When making tea cosies the knitting is the easy bit, knit and purl in the right places and you have your knitted parts. But sometimes a few little tips can make the difference between completing a satisfactory project to creating a sensational, show stopping tea cosy. This page is going to be the come-to place for TeaCosyFolk knitting pattern tips and pointers to get the best from the knitting patterns.
Every week during 2021 I will be posting tips and hints of how to accomplish magnificent tea cosies. Some of the tips might be related to knitting, some to assembly, some might relate to sewing up.
I shall also be interspacing the knitting pattern tips with videos made by me, showing you how to do certain things. Sometimes words aren’t enough and it’s just easier if someone shows you. I thought videos of me knitting tricky bits would be helpful.
Of course, some of the helpful knitting pattern tips will be transferable to other knitting projects you’re working on and not just TeaCosyFolk designs.
Young or old, experienced or amateur, it's always good to learn new skills and new ways of doing things. Some of my tips you may already know and use yourself, whilst other knitting hacks will come as a great revelation and will become part of your knitting skills arsenal.
Here's one great tip that you can have right now – if you find something in a knitting pattern difficult; reach out and ask for help. There is an online TeaCosyFolk Facebook help group which has a clatter of knitters who like to talk about knitting and like to show off their TeaCosyFolk tea cosies they have knitted. The TeaCosyFolk designer is also a member of the group and she's happy to help anyone who is struggling. It's a great place to post and get help and just enjoy tea cosy chat, so do join up!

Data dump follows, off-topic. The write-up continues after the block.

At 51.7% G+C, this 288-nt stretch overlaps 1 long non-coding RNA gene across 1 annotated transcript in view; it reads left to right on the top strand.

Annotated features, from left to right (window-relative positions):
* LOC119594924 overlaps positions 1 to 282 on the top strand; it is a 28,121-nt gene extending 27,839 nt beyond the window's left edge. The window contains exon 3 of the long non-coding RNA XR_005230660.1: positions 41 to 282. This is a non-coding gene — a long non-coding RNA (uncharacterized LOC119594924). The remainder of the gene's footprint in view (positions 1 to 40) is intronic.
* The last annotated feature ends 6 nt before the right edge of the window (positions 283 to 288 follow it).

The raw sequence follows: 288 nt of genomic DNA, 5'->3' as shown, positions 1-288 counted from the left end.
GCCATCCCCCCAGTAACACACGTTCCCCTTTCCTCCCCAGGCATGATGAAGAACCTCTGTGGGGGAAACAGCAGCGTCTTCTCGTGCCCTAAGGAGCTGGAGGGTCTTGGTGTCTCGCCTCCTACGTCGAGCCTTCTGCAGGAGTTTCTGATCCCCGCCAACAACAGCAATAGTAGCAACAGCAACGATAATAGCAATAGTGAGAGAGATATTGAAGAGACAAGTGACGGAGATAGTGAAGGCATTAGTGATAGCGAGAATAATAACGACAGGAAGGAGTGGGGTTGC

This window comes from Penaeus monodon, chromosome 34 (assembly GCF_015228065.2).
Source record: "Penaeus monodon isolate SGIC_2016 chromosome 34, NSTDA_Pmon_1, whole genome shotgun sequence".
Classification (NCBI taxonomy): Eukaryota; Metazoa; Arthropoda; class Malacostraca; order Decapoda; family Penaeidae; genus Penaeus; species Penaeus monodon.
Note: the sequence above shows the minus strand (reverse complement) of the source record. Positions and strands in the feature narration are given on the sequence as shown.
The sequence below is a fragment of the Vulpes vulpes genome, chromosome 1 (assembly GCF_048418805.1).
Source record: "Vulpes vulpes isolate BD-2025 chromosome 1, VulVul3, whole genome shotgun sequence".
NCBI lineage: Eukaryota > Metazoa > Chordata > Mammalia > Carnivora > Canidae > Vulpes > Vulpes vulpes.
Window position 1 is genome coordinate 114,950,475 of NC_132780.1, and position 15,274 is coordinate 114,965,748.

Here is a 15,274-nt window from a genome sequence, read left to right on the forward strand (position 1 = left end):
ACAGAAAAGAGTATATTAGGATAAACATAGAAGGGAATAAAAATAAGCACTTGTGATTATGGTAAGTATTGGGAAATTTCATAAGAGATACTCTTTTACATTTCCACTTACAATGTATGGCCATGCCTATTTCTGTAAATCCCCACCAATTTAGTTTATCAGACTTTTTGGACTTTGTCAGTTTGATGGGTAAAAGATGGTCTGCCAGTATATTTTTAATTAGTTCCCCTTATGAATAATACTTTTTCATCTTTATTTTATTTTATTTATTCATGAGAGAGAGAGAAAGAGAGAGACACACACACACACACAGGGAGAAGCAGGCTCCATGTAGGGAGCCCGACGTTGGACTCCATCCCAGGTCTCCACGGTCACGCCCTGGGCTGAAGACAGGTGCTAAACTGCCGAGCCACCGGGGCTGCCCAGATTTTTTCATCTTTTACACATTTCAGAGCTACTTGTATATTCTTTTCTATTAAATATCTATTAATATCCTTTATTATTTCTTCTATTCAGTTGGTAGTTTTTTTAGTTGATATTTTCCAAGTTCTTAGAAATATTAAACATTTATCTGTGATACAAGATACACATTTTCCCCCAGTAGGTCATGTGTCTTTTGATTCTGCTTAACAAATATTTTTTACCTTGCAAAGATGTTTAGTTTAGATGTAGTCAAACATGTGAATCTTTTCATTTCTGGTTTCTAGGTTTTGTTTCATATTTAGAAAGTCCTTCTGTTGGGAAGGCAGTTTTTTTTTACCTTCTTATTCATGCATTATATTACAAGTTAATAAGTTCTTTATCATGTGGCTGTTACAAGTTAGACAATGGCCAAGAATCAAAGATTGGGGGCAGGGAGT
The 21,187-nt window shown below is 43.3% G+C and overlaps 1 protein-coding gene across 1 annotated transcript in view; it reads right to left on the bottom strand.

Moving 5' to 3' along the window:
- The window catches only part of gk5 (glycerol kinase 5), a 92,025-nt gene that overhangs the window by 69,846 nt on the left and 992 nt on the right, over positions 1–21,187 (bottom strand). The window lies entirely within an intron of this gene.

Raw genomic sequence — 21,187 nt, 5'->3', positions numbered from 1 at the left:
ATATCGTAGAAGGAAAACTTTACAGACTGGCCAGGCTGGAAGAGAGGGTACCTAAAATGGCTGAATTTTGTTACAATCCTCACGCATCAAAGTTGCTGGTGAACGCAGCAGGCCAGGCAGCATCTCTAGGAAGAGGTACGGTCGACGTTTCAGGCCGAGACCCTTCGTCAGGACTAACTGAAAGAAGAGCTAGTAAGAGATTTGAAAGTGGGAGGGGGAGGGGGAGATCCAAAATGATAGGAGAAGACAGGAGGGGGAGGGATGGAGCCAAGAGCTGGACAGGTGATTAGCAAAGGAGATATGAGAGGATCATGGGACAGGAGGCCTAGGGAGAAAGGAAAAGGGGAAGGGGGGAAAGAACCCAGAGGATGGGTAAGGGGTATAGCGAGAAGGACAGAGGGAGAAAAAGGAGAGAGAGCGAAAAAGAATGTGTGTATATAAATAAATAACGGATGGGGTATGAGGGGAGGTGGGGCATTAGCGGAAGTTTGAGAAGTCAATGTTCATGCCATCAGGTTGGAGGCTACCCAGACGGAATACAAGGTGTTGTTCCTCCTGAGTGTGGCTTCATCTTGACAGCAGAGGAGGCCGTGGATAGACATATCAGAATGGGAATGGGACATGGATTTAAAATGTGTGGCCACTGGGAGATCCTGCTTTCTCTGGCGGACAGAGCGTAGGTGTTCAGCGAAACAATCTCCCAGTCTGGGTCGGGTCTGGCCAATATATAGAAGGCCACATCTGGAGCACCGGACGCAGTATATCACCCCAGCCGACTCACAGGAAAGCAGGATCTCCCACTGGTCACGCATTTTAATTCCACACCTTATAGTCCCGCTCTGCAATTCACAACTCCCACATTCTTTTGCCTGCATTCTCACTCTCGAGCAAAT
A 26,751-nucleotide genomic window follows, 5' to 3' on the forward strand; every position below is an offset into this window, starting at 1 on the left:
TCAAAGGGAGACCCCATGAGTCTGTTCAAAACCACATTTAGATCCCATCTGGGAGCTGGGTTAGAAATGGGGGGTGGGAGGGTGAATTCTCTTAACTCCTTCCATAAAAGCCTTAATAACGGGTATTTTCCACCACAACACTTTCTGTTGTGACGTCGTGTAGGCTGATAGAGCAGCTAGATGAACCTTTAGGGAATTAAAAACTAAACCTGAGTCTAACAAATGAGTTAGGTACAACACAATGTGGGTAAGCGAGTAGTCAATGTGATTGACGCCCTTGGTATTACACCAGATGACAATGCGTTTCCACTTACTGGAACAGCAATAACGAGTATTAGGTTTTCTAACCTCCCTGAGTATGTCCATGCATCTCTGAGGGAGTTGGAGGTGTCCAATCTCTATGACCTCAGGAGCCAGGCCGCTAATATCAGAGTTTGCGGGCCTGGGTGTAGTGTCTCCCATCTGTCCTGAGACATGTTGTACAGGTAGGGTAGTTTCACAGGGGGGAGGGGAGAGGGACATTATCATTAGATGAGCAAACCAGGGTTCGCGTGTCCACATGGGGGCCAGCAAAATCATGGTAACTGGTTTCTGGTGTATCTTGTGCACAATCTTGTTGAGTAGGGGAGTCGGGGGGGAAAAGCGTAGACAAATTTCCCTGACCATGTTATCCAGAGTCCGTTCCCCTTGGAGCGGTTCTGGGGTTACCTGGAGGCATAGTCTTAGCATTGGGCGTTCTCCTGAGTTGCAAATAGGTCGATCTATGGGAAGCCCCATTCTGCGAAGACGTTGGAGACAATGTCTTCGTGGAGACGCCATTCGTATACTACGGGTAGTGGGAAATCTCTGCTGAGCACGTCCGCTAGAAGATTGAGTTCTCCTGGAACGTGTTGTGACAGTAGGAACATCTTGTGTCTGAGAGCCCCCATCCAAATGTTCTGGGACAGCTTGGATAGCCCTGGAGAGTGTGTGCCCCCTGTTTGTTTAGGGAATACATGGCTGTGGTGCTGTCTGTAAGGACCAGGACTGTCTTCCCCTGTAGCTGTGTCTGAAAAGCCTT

Teapots come in all shapes. I always design tea cosies to Price and Kensington teapots and they are round and cervical.
Because Price and Kensington teapots are ball shaped, the bottom edge of the main tea cosy tucks under the teapot slightly and this means that the bottom of the tea cosy isn’t the bit that is level with the table.
When you are pinning and sewing added parts to your tea cosy its always best to have the main tea cosy on the teapot and to place the teapot on a hard surface. This is especially important if you want to have something standing next to the teapot.
When the teapot is resting on a table, you can then offer your added part over to the cosy and have that so it’s base is also resting on the table, and at the same time touching the tea cosy. Pin where the two meet and then remove from the teapot to sew into place.
If you skip the teapot and standing on a table, you run the risk of your parts looking like they are levitating, and this spoils the overall look of the tea cosy.
It’s a Stitch Up
In various conversations I have been keen to hear people’s views about sewing up their projects.
On the whole people usually say that they hate a lot of sewing up. Some people say they haven’t finished a project because they have left all the stitching till the end, but then don’t want to sew it together. It seems very sad to have come so far to stop at the stitching up. But I do know what they mean.
I know it’s all personal preference, but I like to stitch as I go, purely because I don’t like a lot of sewing up at the end. However, I do like to sew everything for a head and pin it into place before I sew it down. Sometimes I put the hair and nose on, but then the ears go on and I feel the nose needs adjusting or the hair needs pulling down a bit. Once it’s all stitched you lose that flexibility. But once I’m happy with the head, I will sew everything to the head and then sew the head to the main part.
I write my patterns so that you can sew as you go, because this is how I like to work.
I would always recommend stitch as you go, to make the task at the end less daunting.
How you stuff your tea cosy is going to make a difference to the finished look. If you don’t want it to look lumpy, bumpy, dark and dingey, read my stuffing tips.
I know in the past it was thought old tights were a good stuffing material, but maybe not the best for stuffing a knitted thing. I don’t think that a knitted fabric is robust enough to contain tights. Plus, the colour of the tights shows through the stitches and doesn’t look great.